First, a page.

Artimus: Yeah but it’s not an all-star band. It’s a different concept. We’re not resting on our past. We’re going to do a brand new album. Everybody in Deep South is a songwriter except for me. Pristine songwriters. Robert Nix who played with Roy Orbison. We do Roy Orbison songs because a couple of guys in our band played with Roy Orbison. Robert Nix hung out with The Beatles and played all over the world with Orbison. We will be a core band and we’re putting this together solid with an LLC that will last so that the bloodsucking weasel attorneys and the back stabbing fuckin’ managers won’t end the band before we even get started! The worst part of the music business is the agents, the managers, the lawyers, and the accountants. We’re a deep south, deep rooted, deep six, deep shit, deep throat!

RTJ: Didn’t Deep South just release their first album?

Artimus: No. We have a little CD and a DVD that we put together with old material that was recorded at a live show we did in Nashville and there’s a little DVD that goes with it by our parent company Tenvera, they’re an electronics company out of Nashville and they have this fabulous facility, a rehearsal and recording facility. It’s unlike any facility I’ve ever seen in my life. It’s got state of the art recording, a place big enough for a symphony orchestra to set up and play with a beautiful stage. Over a thousand guitars on site. Five hundred amplifiers of every description on site. It’s an unbelievable place and that’s Tenvera. They paid for us to do a little DVD, just a little promotional thing. A promotional tool. But our real album, we’re starting on that soon. We’re going to write brand new material with Jimmy Hall singing, he’s one of the greatest singers. He goes to Japan and sings with Jeff Beck. He’s been Hank Williams Jr.’s musical director for probably fourteen years. He’s loved and respected, he’s a father, he’s a beautiful person. I love Jimmy and he was friends with Ronnie. And that just means so much for this to be happening the same year that we were inducted into the Rock And Roll Hall Of Fame. I’m a jazz freak so when we were inducted in March I got to meet Herbie Hancock and some of my hero’s. I’m fifty-eight years old; I’m having more fun playing than I ever have. I have some plane crash injuries and leg injuries that make it difficult for me to do certain things but when I’m playing I push the pain aside and I kick it. You saw me play, you know how I play. I can hold my own with a twenty five year old… for a minute!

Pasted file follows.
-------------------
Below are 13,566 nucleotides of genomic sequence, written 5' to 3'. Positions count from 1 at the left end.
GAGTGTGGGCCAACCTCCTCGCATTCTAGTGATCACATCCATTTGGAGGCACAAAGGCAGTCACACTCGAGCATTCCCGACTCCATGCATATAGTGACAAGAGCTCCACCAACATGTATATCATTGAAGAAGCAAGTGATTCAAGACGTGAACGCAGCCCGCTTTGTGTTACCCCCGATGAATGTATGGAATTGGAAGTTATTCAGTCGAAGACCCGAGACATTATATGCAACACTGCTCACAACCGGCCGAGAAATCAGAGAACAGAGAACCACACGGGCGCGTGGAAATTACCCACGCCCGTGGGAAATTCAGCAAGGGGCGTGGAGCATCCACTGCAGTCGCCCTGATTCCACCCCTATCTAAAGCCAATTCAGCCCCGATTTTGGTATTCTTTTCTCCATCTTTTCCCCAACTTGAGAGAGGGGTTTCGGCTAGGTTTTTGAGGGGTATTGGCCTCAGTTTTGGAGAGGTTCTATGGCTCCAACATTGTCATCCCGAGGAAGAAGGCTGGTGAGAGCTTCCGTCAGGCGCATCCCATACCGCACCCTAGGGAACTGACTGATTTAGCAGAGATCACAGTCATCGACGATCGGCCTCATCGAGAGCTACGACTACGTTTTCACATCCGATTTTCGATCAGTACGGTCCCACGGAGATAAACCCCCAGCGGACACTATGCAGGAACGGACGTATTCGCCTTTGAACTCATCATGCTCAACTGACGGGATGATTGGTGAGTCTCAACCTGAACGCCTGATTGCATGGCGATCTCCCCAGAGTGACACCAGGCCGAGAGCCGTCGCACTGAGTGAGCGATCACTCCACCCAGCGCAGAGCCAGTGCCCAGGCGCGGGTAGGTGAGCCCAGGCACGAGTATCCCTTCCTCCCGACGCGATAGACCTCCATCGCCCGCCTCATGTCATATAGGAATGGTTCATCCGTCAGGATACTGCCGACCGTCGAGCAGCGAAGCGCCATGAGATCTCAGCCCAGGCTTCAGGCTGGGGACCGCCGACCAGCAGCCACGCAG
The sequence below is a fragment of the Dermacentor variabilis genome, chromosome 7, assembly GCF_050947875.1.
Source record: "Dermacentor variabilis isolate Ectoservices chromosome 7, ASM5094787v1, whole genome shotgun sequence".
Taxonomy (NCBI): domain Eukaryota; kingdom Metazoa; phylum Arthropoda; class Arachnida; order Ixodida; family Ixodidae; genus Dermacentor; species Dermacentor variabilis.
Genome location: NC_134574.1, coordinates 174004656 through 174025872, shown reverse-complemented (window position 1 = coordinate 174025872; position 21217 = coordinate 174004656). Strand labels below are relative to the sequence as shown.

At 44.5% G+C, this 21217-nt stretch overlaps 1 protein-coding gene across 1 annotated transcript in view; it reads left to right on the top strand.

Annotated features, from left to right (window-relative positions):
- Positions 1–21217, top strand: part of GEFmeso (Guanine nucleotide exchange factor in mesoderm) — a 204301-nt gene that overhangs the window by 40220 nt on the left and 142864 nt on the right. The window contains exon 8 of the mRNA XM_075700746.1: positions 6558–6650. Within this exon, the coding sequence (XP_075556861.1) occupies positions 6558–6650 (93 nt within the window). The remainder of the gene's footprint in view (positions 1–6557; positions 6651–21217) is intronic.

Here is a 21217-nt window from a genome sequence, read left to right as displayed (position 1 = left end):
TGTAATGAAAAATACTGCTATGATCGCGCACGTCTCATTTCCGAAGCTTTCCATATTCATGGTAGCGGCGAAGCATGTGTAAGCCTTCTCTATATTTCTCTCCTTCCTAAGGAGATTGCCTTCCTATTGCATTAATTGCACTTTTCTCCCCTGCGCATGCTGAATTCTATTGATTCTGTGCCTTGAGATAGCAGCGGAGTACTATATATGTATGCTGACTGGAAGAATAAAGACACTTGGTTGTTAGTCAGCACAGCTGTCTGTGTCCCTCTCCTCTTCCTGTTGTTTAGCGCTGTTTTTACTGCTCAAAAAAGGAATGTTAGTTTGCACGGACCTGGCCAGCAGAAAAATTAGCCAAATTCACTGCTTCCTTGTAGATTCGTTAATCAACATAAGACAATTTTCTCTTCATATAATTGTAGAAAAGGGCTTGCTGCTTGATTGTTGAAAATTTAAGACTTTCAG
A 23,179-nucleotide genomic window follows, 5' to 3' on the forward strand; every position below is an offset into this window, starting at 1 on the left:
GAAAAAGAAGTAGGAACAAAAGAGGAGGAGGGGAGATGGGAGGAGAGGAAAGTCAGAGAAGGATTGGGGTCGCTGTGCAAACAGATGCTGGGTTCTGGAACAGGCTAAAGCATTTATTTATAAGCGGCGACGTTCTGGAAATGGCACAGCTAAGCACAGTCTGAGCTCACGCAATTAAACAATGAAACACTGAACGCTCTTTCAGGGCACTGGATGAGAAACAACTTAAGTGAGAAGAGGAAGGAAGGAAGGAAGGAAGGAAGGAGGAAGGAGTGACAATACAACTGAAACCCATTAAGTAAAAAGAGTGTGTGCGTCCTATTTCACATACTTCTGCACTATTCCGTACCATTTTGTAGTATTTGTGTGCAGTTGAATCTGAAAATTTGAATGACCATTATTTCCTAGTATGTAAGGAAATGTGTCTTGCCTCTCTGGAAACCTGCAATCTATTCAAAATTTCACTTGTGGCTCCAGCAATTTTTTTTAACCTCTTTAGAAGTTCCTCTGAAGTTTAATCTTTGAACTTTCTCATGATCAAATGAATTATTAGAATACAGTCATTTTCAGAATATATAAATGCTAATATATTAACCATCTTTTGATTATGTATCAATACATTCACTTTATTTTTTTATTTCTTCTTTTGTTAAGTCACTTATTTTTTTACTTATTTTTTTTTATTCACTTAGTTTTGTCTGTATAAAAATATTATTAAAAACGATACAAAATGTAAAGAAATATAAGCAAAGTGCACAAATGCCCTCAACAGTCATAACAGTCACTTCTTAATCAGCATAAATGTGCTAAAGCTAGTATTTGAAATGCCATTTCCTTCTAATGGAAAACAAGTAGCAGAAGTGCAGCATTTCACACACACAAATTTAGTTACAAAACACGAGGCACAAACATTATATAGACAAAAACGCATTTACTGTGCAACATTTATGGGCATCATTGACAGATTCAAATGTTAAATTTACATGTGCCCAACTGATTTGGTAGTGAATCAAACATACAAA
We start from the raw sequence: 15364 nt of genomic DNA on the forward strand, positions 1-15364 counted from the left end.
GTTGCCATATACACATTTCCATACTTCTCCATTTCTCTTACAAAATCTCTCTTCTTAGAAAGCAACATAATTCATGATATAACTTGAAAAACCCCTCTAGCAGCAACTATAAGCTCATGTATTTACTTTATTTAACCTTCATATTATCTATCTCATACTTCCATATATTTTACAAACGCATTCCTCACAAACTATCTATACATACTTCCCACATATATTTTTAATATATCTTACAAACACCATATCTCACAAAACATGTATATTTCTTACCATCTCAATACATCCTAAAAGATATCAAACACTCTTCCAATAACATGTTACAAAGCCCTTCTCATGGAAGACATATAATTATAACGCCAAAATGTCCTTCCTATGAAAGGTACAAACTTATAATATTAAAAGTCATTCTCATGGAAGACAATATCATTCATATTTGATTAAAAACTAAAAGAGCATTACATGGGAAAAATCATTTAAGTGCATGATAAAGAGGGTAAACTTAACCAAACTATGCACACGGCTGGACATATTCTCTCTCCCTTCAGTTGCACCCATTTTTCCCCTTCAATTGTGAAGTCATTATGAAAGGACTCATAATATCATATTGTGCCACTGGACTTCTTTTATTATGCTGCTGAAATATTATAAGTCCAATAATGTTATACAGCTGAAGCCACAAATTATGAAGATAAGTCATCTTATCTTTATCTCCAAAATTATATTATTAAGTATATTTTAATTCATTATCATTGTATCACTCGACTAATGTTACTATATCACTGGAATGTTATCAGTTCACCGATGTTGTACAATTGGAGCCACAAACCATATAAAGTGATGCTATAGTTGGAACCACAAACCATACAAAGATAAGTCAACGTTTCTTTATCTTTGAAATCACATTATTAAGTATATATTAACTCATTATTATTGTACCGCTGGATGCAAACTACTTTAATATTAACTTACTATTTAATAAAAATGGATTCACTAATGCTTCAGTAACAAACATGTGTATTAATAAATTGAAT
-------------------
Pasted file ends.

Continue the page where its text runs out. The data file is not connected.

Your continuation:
[Both laughing]

RTJ: Can you tell us about The Fenwicks?

Artimus: The Fenwicks is a group that I put together with my children. We have two albums out. It’s some of the most incredible music. When I was living in Jerusalem Israel I met a guy named Steve Schub and then I came back to America and I left Skynyrd because of their cocaine and drinking and the bad decisions that they were making. Gary and them were just making real bad decisions based on how much cocaine and alcohol they could consume. I was in the real Lynyrd Skynyrd, I didn’t want to be in something less. So I put the Fenwicks together with my sons and our first show, we opened up for Foreigner, we had ten thousand people in Metro Park in Jacksonville [Florida], eventually eighteen thousand ended up at the show that night. My daughters and I sang with Foreigner on “I Want To Know What Love Is”. That night we premiered The Fenwicks and there were fifteen of us onstage and I had five of my children onstage with me. Michelle, it was unbelievable. We got great reviews. The band is unlike anything you’ve ever heard. Our lead singer Steve Schub, he’s an actor. I’m sure you’ve seen him. He does all kinds of acting, he does TV, and he’s been on NYPD Blue as a crazy killer. We just have this fabulous band. We get together, some of the guys live in New York, some of the guys live in L.A. but we do try to get together once a year and do a couple of shows. It’s pretty phenomenal.